The Supreme Court is partly to blame for this confusion, as it has sometimes reached the merits of takings claims against the United States and at other times refused. . . . Adding to the confusion, many courts have viewed the Tucker Act as a jurisdictional hurdle against the payment of damages but not as an impediment to equitable relief. . . . This, of course, is totally wrong.
Id. at 128586 (citations omitted); see also Rose Acre Farms, Inc. v. Madigan, 956 F.2d 670, 672 (7th Cir. 1992) (proper remedy to requirement to destroy salmonella infected birds that allegedly takes the birds is suit in the Court of Federal Claims, not having the regulation overturned in district court). In an unusual turn of events, in Cooley v. United States, the government granted the landowner a scaled back development permit, after it had categorically rejected the landowners original application, and after the landowner had filed a claim for inverse condemnation. 46 Fed. Cl. 538, 53941 (2000). The Court of Federal Claims was unimpressed by the governments attempt to avoid liability, finding that it lacked the authority to grant the permit that had never been sought. Id. at 54749.
MR. YUHAS: . . . This case is not atypical in some respects. The city was faced with a complex decision it had to reconcile competing interests, sift through facts, and exercise its discretion and judgment, and it did so.
QUESTION: Five times.
MR. YUHAS: It did so, Your Honor. It was a complicated project . . . .
QUESTION: This was the fifth plan presented, right? Each one was successively rejected for a different reason each time?
MR. YUHAS: The initial rejections were for density, and the fifth one was rejected down for two reasons only. There was access, and there was the restoration plan, and that was the first time thatin fact, the city council had faced the question as to whether there was an adequate recommended plan.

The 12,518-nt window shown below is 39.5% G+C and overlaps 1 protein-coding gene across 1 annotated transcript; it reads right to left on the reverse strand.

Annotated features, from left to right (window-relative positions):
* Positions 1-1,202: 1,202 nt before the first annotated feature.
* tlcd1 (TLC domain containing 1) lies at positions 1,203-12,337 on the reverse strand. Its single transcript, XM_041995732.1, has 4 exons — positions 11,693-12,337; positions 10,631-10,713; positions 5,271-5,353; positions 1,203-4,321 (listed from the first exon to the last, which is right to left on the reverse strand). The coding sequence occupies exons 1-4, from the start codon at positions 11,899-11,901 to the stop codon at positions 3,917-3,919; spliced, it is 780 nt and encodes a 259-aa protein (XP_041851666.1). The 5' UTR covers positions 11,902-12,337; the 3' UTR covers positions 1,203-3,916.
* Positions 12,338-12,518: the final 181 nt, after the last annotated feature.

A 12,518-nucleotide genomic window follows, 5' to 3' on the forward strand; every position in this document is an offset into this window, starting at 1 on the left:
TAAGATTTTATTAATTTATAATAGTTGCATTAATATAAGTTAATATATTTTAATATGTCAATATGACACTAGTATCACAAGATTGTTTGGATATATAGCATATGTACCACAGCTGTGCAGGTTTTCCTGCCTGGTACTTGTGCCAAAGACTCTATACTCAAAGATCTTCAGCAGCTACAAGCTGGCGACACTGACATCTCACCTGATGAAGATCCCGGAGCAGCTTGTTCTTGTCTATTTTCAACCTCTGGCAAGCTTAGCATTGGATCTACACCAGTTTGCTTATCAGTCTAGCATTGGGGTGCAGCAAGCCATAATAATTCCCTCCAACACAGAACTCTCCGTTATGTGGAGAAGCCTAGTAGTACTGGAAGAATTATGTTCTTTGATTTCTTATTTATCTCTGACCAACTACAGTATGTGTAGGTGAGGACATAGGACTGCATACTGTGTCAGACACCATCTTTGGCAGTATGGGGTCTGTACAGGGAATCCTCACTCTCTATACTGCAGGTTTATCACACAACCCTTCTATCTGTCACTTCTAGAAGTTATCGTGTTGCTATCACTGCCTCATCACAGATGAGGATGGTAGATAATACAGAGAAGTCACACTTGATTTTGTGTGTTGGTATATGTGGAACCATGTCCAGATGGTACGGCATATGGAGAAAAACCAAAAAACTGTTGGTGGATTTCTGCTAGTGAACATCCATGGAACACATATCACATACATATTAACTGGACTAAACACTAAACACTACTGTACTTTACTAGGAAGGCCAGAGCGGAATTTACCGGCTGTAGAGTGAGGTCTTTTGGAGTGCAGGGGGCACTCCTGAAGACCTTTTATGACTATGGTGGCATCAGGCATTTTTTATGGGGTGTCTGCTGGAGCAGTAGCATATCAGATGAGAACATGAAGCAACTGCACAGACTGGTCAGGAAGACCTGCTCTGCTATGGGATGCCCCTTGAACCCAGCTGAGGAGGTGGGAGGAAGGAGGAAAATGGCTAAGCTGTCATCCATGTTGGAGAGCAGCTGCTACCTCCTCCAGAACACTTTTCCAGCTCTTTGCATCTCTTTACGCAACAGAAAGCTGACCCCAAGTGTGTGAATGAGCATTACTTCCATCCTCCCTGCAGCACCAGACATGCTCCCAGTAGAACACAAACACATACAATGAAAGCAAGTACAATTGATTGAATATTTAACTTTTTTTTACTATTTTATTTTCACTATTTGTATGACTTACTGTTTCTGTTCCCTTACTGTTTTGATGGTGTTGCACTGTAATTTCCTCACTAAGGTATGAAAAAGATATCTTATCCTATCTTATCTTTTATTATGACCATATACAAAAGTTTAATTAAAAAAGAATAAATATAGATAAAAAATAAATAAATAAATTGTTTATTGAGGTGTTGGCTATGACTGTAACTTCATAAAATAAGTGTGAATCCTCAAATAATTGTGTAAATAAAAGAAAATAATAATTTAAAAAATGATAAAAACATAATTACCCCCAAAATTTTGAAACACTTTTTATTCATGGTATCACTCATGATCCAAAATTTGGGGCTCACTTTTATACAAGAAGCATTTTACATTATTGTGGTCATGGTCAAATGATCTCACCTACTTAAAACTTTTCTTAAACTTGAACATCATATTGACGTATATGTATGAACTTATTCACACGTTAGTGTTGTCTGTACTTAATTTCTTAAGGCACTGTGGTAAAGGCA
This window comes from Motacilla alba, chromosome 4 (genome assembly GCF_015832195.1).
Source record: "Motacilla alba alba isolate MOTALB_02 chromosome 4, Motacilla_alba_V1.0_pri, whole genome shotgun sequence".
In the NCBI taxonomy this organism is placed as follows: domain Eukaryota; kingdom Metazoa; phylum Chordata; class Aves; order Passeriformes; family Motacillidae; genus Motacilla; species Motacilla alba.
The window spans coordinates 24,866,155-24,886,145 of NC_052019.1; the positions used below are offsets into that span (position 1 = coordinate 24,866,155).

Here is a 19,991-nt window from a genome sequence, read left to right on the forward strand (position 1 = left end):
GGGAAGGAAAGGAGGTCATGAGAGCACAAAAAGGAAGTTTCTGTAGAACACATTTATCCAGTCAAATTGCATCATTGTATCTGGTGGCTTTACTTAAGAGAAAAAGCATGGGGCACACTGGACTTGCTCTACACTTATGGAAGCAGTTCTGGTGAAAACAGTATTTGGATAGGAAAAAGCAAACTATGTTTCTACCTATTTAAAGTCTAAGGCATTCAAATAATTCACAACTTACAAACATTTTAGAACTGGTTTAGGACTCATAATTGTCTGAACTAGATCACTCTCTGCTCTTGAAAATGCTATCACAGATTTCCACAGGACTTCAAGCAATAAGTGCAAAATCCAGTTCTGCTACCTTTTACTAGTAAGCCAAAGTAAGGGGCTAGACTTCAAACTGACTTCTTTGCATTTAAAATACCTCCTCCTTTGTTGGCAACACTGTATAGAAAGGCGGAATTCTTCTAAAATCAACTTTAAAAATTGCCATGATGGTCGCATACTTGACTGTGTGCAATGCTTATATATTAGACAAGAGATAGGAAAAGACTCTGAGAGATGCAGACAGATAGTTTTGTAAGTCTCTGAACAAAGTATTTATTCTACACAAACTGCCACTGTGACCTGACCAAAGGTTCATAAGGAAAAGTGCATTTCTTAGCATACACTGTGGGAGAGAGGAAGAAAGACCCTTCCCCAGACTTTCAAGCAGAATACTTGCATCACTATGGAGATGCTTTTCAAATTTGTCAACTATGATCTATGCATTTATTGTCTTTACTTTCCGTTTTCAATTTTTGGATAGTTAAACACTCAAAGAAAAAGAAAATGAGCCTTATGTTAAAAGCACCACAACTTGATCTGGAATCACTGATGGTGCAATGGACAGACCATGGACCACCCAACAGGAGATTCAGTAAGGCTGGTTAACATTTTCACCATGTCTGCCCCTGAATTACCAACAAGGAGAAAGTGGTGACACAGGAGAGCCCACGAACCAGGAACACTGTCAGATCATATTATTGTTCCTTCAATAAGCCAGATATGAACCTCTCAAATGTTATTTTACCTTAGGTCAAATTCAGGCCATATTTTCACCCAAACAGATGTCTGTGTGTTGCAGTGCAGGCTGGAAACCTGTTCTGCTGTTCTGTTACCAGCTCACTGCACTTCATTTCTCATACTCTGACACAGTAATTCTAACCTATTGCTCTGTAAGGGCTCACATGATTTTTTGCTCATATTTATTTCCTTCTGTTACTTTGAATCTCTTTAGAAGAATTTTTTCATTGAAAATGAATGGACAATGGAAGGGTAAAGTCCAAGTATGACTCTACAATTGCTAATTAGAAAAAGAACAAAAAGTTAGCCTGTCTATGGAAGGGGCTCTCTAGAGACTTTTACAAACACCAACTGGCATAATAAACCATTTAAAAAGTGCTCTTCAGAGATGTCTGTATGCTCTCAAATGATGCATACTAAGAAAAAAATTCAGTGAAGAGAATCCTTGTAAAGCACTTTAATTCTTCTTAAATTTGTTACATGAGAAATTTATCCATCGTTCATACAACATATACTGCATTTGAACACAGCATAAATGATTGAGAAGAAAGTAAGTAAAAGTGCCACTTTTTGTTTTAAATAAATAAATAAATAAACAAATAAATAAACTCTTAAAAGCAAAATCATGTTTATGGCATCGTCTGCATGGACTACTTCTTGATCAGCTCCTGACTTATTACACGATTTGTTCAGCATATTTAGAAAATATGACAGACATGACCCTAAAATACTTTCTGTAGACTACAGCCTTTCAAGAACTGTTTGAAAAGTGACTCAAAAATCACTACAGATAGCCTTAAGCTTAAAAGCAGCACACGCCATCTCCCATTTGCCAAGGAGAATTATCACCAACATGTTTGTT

QUESTION: And this is typical, you say?
Transcript of Oral Argument, City of Del Monte v. Del Monte Dunes at Monterey, Ltd., 526 U.S. 687 (1999) (No. 97-1253), 1998 WL 721087, at *4, (Oct. 7, 1998).
The . . . Courts recognition of the unremarkable proposition that state law may affirmatively create constitutionally protected new property interests in no way implies that a State may by statute or regulation roll back or eliminate traditional old property rights. As the Supreme Court has made clear, the government does not have unlimited power to redefine property rights. . . . Rather, there is, we think, a core notion of constitutionally protected property into which state regulation simply may not intrude without prompting Takings Clause scrutiny.
Id. at 1200 (citing Loretto v. Teleprompter Manhattan CATV Corp., 458 U.S. 419 (1982)). Justice Marshall, in his concurrence in Pruneyard Shopping Center v. Robins, noted:
I do not understand the Court to suggest that rights of property are to be defined solely by state law, or that there is no federal constitutional barrier to the abrogation of common-law rights by Congress or a state government. The constitutional terms life, liberty, and property do not derive their meaning solely from the provisions of positive law. . . . Quite serious constitutional questions might be raised if a legislature attempted to abolish certain categories of common-law rights in some general way. Indeed, our cases demonstrate that there are limits on governmental authority to abolish core common-law rights, including rights against trespass, at least without a compelling showing of necessity or a provision for a reasonable alternative remedy.
447 U.S. 74, 9394 (1980) (Marshall, J., concurring).
[T]here is, we think, a core notion of constitutionally protected property, and a states power to alter it by legislation operates as a one-way ratchet of sorts, allowing the states to create new property rights but not to encroach on traditional property rights. . . . [W]ere the rule otherwise, States could unilaterally dictate the content ofindeed altogether opt out of¾both the Takings Clause and the Due Process Clause simply by statutorily recharacterizing traditional property-law concepts.